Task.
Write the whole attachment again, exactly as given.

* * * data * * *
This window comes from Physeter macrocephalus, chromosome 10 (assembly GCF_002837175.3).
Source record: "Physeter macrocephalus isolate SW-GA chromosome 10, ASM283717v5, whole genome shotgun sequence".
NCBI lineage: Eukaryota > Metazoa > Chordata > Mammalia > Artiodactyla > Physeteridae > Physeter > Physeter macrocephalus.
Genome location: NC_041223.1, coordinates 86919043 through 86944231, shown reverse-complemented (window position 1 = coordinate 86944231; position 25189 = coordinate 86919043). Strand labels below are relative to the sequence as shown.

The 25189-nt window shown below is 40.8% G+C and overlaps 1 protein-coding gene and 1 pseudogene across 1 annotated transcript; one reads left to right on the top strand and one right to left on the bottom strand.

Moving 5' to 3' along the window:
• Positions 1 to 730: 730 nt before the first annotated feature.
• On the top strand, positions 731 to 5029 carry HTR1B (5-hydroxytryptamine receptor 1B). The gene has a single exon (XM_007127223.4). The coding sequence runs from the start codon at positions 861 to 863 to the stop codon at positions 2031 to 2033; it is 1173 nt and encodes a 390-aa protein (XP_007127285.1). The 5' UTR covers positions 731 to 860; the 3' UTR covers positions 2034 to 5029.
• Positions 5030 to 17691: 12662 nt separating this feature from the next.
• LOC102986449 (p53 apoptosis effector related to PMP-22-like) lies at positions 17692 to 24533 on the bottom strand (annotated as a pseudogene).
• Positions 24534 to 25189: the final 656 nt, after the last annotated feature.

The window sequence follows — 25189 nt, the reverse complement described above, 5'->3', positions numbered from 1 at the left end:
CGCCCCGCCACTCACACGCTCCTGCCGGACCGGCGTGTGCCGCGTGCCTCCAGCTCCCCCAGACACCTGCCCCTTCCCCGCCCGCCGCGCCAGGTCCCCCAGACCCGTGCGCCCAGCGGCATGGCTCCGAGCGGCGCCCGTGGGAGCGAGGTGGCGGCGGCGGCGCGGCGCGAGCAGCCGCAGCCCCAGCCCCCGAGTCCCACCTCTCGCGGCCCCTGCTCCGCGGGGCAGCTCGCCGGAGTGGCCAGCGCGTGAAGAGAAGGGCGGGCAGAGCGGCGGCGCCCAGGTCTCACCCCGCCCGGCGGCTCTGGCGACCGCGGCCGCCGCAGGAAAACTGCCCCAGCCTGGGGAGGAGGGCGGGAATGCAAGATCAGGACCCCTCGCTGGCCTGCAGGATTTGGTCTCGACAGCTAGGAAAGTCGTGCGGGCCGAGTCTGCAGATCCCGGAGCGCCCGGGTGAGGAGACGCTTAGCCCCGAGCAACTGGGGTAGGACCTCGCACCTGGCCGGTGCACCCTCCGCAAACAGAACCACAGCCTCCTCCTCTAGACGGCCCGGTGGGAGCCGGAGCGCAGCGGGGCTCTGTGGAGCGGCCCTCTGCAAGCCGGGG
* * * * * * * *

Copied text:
This window comes from Physeter macrocephalus, chromosome 10 (assembly GCF_002837175.3).
Source record: "Physeter macrocephalus isolate SW-GA chromosome 10, ASM283717v5, whole genome shotgun sequence".
NCBI lineage: Eukaryota > Metazoa > Chordata > Mammalia > Artiodactyla > Physeteridae > Physeter > Physeter macrocephalus.
Genome location: NC_041223.1, coordinates 86919043 through 86944231, shown reverse-complemented (window position 1 = coordinate 86944231; position 25189 = coordinate 86919043). Strand labels below are relative to the sequence as shown.

The 25189-nt window shown below is 40.8% G+C and overlaps 1 protein-coding gene and 1 pseudogene across 1 annotated transcript; one reads left to right on the top strand and one right to left on the bottom strand.

Moving 5' to 3' along the window:
• Positions 1 to 730: 730 nt before the first annotated feature.
• On the top strand, positions 731 to 5029 carry HTR1B (5-hydroxytryptamine receptor 1B). The gene has a single exon (XM_007127223.4). The coding sequence runs from the start codon at positions 861 to 863 to the stop codon at positions 2031 to 2033; it is 1173 nt and encodes a 390-aa protein (XP_007127285.1). The 5' UTR covers positions 731 to 860; the 3' UTR covers positions 2034 to 5029.
• Positions 5030 to 17691: 12662 nt separating this feature from the next.
• LOC102986449 (p53 apoptosis effector related to PMP-22-like) lies at positions 17692 to 24533 on the bottom strand (annotated as a pseudogene).
• Positions 24534 to 25189: the final 656 nt, after the last annotated feature.

The window sequence follows — 25189 nt, the reverse complement described above, 5'->3', positions numbered from 1 at the left end:
CGCCCCGCCACTCACACGCTCCTGCCGGACCGGCGTGTGCCGCGTGCCTCCAGCTCCCCCAGACACCTGCCCCTTCCCCGCCCGCCGCGCCAGGTCCCCCAGACCCGTGCGCCCAGCGGCATGGCTCCGAGCGGCGCCCGTGGGAGCGAGGTGGCGGCGGCGGCGCGGCGCGAGCAGCCGCAGCCCCAGCCCCCGAGTCCCACCTCTCGCGGCCCCTGCTCCGCGGGGCAGCTCGCCGGAGTGGCCAGCGCGTGAAGAGAAGGGCGGGCAGAGCGGCGGCGCCCAGGTCTCACCCCGCCCGGCGGCTCTGGCGACCGCGGCCGCCGCAGGAAAACTGCCCCAGCCTGGGGAGGAGGGCGGGAATGCAAGATCAGGACCCCTCGCTGGCCTGCAGGATTTGGTCTCGACAGCTAGGAAAGTCGTGCGGGCCGAGTCTGCAGATCCCGGAGCGCCCGGGTGAGGAGACGCTTAGCCCCGAGCAACTGGGGTAGGACCTCGCACCTGGCCGGTGCACCCTCCGCAAACAGAACCACAGCCTCCTCCTCTAGACGGCCCGGTGGGAGCCGGAGCGCAGCGGGGCTCTGTGGAGCGGCCCTCTGCAAGCCGGGG